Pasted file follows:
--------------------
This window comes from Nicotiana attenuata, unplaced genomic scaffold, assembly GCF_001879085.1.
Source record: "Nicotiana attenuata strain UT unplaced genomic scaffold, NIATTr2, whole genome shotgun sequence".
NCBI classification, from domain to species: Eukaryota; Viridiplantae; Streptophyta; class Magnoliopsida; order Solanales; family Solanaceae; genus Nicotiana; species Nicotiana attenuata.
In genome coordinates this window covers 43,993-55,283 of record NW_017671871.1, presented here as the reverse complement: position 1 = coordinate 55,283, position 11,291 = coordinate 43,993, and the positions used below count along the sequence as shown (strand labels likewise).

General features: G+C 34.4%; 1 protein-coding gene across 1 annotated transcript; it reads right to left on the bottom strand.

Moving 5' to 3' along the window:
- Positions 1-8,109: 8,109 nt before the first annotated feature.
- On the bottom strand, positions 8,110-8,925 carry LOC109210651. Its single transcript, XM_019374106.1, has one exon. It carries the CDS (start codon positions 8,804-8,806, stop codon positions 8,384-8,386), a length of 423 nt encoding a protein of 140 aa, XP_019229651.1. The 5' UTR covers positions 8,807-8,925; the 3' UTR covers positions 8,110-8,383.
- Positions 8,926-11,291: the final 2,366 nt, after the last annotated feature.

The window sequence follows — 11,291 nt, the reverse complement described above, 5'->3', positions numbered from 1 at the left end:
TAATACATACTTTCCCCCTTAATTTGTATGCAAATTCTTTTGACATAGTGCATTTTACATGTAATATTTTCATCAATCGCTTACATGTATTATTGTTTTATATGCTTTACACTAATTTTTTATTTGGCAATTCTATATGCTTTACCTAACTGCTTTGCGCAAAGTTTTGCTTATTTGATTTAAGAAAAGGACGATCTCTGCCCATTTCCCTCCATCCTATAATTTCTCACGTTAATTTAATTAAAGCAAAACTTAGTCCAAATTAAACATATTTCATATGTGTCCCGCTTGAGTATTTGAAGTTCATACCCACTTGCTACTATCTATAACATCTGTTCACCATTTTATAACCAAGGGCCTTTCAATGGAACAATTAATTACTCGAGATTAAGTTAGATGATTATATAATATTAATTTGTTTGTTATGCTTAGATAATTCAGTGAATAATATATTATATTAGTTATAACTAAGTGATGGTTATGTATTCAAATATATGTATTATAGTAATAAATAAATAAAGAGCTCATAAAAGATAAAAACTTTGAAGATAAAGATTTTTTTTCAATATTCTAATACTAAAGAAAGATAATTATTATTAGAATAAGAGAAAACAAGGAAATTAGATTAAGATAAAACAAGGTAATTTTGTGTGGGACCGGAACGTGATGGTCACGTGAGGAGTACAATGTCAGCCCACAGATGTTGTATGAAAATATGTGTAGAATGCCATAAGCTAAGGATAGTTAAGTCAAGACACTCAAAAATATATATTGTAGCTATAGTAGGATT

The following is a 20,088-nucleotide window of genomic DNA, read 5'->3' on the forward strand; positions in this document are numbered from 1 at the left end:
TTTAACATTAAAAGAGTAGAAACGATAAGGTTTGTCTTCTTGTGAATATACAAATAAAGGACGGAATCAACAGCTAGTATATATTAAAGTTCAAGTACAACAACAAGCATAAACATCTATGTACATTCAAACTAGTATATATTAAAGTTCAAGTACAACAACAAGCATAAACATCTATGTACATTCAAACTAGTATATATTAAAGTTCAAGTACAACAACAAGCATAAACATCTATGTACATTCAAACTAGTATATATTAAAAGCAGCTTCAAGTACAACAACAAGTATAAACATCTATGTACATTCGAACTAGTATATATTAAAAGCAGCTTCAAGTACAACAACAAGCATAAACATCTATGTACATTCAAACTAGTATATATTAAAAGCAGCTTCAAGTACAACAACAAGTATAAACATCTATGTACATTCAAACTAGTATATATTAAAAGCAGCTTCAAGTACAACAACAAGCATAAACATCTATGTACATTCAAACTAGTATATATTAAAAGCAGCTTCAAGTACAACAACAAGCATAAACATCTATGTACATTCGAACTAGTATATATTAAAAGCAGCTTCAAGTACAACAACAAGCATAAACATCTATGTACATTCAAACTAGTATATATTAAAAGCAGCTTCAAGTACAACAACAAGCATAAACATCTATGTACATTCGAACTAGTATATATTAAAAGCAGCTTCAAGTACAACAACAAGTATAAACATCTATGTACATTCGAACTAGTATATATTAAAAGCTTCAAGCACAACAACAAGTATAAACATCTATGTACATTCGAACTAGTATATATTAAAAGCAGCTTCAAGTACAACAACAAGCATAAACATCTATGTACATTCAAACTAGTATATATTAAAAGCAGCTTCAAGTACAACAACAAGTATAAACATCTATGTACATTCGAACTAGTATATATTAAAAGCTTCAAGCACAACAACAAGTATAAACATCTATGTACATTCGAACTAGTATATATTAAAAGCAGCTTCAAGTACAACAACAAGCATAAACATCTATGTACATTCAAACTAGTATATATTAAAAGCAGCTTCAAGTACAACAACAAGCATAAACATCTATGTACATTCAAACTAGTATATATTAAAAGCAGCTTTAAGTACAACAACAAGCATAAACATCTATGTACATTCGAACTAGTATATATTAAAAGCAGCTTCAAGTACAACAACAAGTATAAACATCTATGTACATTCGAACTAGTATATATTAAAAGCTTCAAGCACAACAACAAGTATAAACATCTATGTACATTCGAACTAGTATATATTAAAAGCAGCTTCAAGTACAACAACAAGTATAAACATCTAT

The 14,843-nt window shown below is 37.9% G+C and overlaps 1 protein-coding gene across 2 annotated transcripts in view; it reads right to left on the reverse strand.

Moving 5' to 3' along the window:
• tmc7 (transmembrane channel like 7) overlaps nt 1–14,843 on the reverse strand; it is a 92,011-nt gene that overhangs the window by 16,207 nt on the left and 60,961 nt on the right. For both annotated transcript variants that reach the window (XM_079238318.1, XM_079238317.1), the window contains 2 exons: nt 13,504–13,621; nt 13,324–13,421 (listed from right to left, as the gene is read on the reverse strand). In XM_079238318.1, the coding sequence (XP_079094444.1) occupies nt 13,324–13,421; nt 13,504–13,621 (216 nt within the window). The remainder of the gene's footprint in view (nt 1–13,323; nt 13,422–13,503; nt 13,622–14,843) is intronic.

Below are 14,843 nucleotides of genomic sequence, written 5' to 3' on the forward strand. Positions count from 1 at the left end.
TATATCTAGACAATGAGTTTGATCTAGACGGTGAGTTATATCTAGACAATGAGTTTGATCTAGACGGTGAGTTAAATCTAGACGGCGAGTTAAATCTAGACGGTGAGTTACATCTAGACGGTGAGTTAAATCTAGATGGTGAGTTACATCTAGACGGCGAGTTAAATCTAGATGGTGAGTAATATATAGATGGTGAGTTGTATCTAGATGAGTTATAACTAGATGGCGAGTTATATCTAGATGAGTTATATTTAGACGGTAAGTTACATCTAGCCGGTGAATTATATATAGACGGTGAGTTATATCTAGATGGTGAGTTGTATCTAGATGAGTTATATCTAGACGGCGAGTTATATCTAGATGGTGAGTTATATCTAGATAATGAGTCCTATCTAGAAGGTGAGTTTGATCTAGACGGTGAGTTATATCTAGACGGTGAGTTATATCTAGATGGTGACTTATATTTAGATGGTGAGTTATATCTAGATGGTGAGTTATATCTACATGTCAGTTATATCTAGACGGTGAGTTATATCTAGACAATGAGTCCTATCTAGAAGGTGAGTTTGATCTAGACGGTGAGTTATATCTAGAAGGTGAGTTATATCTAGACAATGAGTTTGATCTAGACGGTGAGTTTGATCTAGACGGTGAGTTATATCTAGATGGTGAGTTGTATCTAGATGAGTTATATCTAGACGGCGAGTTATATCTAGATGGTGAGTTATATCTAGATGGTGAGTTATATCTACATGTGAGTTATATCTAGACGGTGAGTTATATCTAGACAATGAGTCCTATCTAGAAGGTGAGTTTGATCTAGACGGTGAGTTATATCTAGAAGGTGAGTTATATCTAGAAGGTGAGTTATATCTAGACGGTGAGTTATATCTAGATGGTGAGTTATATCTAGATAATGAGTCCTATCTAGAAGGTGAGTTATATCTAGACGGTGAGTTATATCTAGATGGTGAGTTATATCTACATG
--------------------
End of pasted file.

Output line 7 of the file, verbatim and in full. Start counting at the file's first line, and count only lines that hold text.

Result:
- Positions 1-8,109: 8,109 nt before the first annotated feature.